Nashoba Valley Medical nurses claim work conditions put patients in danger: 7 things to know

Nurses at Ayer, Mass.-based Nashoba Valley Medical Center allege poor working conditions at the hospital have a negative impact on patient safety, according to The Sun.

Here are seven things to know about the allegations and the hospital's response.

1. The nurses made the allegations Monday night during a public hearing of the Massachusetts Workers' Rights Board.

2. Specifically, the nurses allege below-average wages and above-average staff turnover are forcing NVMC nurses to work longer hours, according to the report. The nurses cite information from the Massachusetts Nurses Association, which claims a 40 percent pay differential compared to other Massachusetts hospitals, not including those in Boston. MNA representative Dana Simon said these wages have contributed to a 26 percent turnover rate between August 2014 and August 2015, according to The Sun.

3. In response to the allegations, the hospital's owner, Boston-based Steward Health Care, provided Becker's Hospital Review with the following statement:

"While Steward has been working hard to achieve an equitable agreement with MNA at Nashoba Valley Medical Center, MNA has been distorting facts and spreading misinformation as part of its negotiation tactics. We value our nurses and the work of all of their colleagues, including our 1199SEIU union members and non-represented staff. It is important that we find a positive resolution that is fair and equitable to our nurses. However, a final agreement must strike a balance that helps the hospital remain financially viable, offers staff nurses predictable wages and benefits, but also adheres to the mandates of Chapter 224, Massachusetts landmark cost containment law."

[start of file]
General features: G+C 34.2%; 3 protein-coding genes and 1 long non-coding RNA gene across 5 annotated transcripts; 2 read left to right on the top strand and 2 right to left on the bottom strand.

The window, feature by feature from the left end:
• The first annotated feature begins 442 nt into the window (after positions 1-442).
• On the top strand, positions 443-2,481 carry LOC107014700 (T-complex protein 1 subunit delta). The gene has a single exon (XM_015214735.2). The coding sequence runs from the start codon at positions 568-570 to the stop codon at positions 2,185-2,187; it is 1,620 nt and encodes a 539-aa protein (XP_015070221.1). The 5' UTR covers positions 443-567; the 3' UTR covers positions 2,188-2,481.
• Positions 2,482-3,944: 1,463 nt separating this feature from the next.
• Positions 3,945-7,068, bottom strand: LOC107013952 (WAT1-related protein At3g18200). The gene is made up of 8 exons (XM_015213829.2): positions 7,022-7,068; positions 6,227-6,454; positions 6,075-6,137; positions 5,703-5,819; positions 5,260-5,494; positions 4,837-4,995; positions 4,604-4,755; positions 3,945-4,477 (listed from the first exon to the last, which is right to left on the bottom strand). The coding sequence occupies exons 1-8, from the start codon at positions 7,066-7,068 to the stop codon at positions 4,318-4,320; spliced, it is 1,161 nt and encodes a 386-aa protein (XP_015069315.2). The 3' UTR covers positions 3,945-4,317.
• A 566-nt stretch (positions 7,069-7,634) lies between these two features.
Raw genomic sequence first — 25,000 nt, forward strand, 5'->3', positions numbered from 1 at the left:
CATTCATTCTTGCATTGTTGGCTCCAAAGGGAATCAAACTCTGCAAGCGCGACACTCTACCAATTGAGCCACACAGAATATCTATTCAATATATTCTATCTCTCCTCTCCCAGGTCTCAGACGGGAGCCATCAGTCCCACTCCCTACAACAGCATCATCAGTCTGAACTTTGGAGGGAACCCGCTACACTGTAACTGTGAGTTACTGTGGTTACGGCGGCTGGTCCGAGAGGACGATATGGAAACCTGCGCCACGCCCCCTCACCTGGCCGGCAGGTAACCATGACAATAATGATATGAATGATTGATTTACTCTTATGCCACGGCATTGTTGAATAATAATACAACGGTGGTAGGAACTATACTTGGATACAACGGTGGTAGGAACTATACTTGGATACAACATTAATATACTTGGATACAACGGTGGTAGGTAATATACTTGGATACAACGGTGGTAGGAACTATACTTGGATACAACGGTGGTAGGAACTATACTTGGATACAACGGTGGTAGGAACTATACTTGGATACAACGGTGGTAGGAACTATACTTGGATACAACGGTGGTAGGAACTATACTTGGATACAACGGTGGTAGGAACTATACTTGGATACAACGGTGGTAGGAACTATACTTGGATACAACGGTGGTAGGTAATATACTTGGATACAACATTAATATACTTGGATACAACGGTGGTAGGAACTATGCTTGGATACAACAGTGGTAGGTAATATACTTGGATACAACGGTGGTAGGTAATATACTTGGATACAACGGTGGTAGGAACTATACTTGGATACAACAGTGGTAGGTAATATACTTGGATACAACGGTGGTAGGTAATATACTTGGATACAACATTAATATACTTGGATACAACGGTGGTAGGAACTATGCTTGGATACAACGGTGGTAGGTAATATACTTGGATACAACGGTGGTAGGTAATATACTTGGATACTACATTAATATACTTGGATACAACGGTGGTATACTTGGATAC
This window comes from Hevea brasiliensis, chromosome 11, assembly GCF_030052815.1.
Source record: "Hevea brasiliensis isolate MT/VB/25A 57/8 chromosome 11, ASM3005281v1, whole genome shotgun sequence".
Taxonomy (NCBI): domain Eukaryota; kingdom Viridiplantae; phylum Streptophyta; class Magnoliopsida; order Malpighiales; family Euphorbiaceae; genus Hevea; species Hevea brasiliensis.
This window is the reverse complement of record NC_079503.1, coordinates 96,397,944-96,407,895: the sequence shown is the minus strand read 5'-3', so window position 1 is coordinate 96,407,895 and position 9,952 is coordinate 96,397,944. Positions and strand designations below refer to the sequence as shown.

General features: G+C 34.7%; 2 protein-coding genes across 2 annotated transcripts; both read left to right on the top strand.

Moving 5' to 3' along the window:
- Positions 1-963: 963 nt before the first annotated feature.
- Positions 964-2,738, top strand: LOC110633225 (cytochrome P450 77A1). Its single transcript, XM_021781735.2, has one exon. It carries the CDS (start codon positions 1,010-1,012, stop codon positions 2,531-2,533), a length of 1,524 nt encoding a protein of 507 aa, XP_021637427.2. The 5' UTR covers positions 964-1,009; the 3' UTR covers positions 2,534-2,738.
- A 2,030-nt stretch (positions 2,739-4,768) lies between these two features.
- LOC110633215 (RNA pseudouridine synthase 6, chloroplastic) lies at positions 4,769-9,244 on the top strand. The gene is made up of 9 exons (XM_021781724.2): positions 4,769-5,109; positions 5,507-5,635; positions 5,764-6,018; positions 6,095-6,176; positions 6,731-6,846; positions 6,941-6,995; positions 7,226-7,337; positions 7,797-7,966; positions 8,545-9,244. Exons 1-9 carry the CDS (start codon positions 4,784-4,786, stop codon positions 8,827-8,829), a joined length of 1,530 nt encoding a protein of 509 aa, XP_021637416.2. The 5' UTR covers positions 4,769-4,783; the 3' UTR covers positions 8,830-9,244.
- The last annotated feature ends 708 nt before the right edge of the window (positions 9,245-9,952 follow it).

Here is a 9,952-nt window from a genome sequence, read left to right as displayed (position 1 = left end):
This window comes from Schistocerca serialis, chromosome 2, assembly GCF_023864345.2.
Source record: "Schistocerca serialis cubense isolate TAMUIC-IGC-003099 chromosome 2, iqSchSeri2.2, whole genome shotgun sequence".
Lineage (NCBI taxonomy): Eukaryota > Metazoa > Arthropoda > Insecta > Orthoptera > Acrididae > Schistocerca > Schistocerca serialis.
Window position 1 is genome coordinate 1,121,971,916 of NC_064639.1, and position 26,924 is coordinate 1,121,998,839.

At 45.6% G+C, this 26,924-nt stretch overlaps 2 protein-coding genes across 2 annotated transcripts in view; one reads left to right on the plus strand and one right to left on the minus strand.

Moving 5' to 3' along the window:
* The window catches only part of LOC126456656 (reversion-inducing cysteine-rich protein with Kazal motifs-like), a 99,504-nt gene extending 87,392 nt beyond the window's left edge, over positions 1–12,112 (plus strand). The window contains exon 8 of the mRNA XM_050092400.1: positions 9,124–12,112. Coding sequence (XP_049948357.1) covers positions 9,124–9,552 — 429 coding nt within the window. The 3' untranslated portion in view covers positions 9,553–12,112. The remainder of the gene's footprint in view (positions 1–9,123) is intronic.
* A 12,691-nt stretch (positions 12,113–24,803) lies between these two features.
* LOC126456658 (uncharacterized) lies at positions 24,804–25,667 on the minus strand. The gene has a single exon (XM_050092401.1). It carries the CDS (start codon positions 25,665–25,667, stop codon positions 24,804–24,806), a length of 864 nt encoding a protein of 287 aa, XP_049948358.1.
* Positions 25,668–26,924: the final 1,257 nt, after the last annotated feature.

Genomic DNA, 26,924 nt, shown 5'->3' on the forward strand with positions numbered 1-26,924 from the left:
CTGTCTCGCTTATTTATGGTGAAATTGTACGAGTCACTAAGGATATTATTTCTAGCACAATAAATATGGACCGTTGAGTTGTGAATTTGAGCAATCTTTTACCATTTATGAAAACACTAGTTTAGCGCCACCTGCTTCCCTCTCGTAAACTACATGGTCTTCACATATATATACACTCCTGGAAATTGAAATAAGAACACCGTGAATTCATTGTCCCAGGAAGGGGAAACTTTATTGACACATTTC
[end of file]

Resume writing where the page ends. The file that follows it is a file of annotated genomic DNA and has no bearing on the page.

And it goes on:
4. The nurses' allegations come as Steward has been in active negotiations with the MNA at NVMC since the winter of last year. During this period of time, Steward has successfully settled collective bargaining agreements with four other MNA represented hospitals and a contract with the 1199SEIU at NVMC, officials said.

5. During negotiations, Steward said it offered the MNA an economic package that includes wage increases averaging more than 24 percent for each regular-staff registered nurse, and base compensation up to $50 per hour, which equates to more than $100,000 per year, per nurse, among other benefits.

6. As far as recruiting new registered nurses, Steward said the nurses' allegations are also inaccurate. In the last year, NVMC has hired 14 full-time and part-time RNs. It also recruited 10 new per diem staff members and the current open positions represent less than five full-time equivalents. "Several employees who have left their positions at NVMC have transferred into other positions within the hospital and within the Steward system, or elected to remain working as per diem, demonstrating that working conditions and pay rates are not the driving factor behind recent job postings," Steward said. "We also note that the majority of nurses who have left NVMC in the most recent year have accepted jobs out of state, out of the area, or at non-MNA hospitals in Massachusetts." 

7. According to the report, a federal mediator has stepped in to help resolve the dispute.

 

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